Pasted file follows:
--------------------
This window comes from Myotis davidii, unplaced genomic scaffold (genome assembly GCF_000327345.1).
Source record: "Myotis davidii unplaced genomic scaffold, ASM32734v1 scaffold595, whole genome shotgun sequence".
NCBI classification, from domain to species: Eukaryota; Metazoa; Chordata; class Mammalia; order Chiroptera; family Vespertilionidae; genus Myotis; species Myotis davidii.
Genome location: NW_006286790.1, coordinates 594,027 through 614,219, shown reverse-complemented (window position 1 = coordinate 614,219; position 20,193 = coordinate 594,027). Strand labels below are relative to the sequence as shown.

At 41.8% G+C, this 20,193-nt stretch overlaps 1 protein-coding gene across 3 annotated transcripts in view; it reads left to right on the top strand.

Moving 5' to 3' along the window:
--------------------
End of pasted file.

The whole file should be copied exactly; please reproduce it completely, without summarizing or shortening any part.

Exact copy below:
This window comes from Myotis davidii, unplaced genomic scaffold (genome assembly GCF_000327345.1).
Source record: "Myotis davidii unplaced genomic scaffold, ASM32734v1 scaffold595, whole genome shotgun sequence".
NCBI classification, from domain to species: Eukaryota; Metazoa; Chordata; class Mammalia; order Chiroptera; family Vespertilionidae; genus Myotis; species Myotis davidii.
Genome location: NW_006286790.1, coordinates 594,027 through 614,219, shown reverse-complemented (window position 1 = coordinate 614,219; position 20,193 = coordinate 594,027). Strand labels below are relative to the sequence as shown.

At 41.8% G+C, this 20,193-nt stretch overlaps 1 protein-coding gene across 3 annotated transcripts in view; it reads left to right on the top strand.

Moving 5' to 3' along the window: